"Don't just do something...."

Garson O'Toole adsgarsonotoole at GMAIL.COM
Mon May 2 23:38:31 UTC 2011

I just watched part of the 1951 Disney animated version of Alice in
Wonderland and it contains the quotation. There is a script available
at the following link, but it is not accurate. The line is wrongly
transcribed as "Don’t just do something standing":

Here is the corrected version according to my ears. (Typos and other
errors are possible.) After the scene with the walrus and the
carpenter Alice encounters the white rabbit and during the interaction
the rabbit delivers the target line:

Alice: Excuse me sir, but- but I’ve been trying to...
White Rabbit: Why, Mary Ann! What are you doing out here?
Alice: Mary Ann?
White Rabbit: Don’t just do something; stand there. ... No no! Go go!
Go get my gloves! I’m late!

The scene and the line are mentioned in an article titled "Greatest
Film Scenes and Moments" at the website filmsite.org.

Here is a close match in 1878 to an instance of the cliche that is
being humorously contorted:

Cite 1878, Aunt Betsy's Foresight by Mrs. Warren Creed, Page 8,
Remington and Co., London. (Google Books full view)

"Don't stand there, Jane, do something."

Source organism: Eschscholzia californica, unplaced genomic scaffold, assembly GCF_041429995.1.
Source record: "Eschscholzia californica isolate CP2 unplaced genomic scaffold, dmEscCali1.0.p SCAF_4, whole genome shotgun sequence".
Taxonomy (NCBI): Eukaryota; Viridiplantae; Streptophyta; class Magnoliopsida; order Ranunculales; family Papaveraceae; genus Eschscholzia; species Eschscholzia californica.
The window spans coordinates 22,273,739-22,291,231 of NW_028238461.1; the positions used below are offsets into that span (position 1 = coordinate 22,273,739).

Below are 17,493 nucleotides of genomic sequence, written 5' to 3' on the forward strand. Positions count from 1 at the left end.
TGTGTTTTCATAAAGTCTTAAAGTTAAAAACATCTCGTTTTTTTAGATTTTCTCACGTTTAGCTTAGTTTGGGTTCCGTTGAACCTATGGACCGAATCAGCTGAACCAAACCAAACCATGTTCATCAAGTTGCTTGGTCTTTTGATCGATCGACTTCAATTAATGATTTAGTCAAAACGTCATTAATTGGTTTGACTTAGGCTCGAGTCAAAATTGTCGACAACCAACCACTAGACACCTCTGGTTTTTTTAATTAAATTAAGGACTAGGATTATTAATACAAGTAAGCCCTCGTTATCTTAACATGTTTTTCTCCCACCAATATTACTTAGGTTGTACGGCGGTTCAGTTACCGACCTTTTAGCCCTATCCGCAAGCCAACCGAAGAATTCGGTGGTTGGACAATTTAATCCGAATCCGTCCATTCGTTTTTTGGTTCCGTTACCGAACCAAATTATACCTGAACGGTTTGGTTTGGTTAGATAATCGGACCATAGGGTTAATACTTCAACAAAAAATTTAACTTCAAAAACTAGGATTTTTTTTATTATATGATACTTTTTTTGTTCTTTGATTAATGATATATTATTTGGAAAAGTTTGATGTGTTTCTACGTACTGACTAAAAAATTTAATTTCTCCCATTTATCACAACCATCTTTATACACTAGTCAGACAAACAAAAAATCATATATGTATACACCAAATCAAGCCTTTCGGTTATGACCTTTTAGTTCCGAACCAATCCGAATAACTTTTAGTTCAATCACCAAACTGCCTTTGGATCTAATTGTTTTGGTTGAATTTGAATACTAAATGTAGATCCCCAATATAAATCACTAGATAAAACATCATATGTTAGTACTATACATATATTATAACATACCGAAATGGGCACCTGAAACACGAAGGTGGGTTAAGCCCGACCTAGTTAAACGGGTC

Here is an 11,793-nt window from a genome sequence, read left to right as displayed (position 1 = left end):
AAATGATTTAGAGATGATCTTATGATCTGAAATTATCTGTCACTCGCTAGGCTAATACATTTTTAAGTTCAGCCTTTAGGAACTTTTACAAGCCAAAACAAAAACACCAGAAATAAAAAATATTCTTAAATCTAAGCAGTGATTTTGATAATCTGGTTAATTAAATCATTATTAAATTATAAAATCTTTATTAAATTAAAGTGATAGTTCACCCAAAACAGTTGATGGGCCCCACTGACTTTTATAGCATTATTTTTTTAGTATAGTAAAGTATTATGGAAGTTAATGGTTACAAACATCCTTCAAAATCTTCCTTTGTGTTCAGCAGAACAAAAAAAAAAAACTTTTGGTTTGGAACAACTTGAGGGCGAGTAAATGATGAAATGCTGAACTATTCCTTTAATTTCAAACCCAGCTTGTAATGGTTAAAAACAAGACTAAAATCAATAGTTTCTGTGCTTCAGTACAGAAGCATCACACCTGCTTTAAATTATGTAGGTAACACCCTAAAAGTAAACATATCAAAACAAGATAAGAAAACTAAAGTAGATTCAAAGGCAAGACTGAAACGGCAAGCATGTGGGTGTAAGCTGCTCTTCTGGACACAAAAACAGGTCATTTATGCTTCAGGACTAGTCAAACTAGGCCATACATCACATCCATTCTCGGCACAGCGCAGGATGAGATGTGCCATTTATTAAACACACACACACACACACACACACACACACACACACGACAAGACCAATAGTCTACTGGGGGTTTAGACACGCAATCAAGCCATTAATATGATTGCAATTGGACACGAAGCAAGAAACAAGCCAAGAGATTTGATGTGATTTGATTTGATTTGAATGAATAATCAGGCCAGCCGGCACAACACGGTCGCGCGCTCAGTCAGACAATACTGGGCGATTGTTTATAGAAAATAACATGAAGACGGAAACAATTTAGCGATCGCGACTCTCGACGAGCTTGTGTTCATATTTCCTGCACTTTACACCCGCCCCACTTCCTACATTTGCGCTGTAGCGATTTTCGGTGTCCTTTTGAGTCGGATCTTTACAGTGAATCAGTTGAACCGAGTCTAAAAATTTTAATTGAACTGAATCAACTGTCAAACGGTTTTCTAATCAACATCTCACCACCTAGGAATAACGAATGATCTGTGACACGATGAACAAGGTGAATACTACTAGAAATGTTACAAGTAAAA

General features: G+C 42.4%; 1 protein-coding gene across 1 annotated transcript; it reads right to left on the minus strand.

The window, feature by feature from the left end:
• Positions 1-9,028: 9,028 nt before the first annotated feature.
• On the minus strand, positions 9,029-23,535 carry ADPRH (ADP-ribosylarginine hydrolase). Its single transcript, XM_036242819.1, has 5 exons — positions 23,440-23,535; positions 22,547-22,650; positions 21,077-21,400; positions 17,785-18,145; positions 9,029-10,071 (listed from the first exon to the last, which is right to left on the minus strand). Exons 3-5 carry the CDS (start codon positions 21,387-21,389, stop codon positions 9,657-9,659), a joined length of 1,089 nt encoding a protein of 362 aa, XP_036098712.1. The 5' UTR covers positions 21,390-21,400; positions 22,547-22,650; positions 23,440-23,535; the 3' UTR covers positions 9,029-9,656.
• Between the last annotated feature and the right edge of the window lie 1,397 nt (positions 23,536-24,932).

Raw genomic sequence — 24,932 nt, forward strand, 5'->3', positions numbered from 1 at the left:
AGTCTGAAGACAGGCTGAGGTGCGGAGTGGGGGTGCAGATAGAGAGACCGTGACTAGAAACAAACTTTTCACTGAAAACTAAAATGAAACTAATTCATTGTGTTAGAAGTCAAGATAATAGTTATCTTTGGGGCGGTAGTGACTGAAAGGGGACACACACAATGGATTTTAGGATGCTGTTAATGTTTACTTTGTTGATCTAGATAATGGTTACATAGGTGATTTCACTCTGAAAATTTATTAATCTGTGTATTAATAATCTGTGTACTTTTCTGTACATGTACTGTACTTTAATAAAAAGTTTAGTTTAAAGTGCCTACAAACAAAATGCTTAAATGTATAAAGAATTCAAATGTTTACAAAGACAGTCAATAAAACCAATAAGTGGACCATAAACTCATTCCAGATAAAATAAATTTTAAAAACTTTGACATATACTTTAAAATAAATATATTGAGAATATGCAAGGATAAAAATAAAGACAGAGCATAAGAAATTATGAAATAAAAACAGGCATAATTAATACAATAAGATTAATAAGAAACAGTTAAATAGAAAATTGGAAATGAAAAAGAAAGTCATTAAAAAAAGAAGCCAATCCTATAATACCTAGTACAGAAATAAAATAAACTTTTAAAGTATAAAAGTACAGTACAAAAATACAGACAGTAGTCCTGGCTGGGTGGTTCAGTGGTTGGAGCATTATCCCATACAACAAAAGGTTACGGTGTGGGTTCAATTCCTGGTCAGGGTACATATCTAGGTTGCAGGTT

Jonathan Lighter wrote
> That's only one generation earlier, Ben!
> To repeat: Is the human mind even remotely that sluggish? Is the original
> statement
> actually another meme rather than the spontaneously recurring product of
> independent linguistic free will?

> On Mon, May 2, 2011 at 4:31 PM, Ben Zimmer <bgzimmer at babel.ling.upenn.edu>wrote:
>> ---------------------- Information from the mail header
>> -----------------------
>> Sender:       American Dialect Society <ADS-L at LISTSERV.UGA.EDU>
>> Poster:       Ben Zimmer <bgzimmer at BABEL.LING.UPENN.EDU>
>> Subject:      Re: "Don't just do something...."
>> -------------------------------------------------------------------------------
>> On Mon, May 2, 2011 at 3:23 PM, Jonathan Lighter wrote:
>> >
>> > Surprisingly, even the most reductive version of the original statement
>> > ("Don't stand there. Do something.") only goes back to 1936 in GB:
>> >
>> >
>> http://books.google.com/books?id=3DLYcUAAAAIAAJ&q=3D%22don't+stand+there,+d=
>> >
>> o+something%22&dq=3D%22don't+stand+there,+do+something%22&hl=3Den&ei=3DOQK_=
>> >
>> TaTGLPDr0QGXtdXWBQ&sa=3DX&oi=3Dbook_result&ct=3Dresult&resnum=3D3&ved=3D0CD=
>> > QQ6AEwAjha
>> >
>> > I am sure this phenomenon (which I'm calling "no evidence of the
>> obvious")
>> > says as much about language and society as it may about linguistic
>> > documentation, but I hate to think what.
>> If it makes you feel any better, it also appears in Arthur Law's play
>> _The New Boy_ (published in 1904, staged in 1894):
>> http://books.google.com/books?id=P8QVAAAAYAAJ&pg=PA63
>> --bgz
>> --
>> Ben Zimmer
>> http://benzimmer.com/
>> ------------------------------------------------------------
>> The American Dialect Society - http://www.americandialect.org

The American Dialect Society - http://www.americandialect.org

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